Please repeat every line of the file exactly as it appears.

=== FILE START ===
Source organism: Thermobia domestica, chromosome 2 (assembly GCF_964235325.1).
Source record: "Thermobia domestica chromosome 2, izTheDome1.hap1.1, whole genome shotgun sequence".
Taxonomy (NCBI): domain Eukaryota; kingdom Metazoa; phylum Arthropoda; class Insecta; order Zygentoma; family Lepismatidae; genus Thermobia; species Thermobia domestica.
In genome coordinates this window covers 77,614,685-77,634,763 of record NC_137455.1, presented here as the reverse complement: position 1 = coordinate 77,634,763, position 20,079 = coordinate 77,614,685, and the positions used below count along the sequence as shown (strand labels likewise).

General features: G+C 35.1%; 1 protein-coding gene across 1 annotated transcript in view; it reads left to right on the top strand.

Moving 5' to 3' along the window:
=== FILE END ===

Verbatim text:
Source organism: Thermobia domestica, chromosome 2 (assembly GCF_964235325.1).
Source record: "Thermobia domestica chromosome 2, izTheDome1.hap1.1, whole genome shotgun sequence".
Taxonomy (NCBI): domain Eukaryota; kingdom Metazoa; phylum Arthropoda; class Insecta; order Zygentoma; family Lepismatidae; genus Thermobia; species Thermobia domestica.
In genome coordinates this window covers 77,614,685-77,634,763 of record NC_137455.1, presented here as the reverse complement: position 1 = coordinate 77,634,763, position 20,079 = coordinate 77,614,685, and the positions used below count along the sequence as shown (strand labels likewise).

General features: G+C 35.1%; 1 protein-coding gene across 1 annotated transcript in view; it reads left to right on the top strand.

Moving 5' to 3' along the window: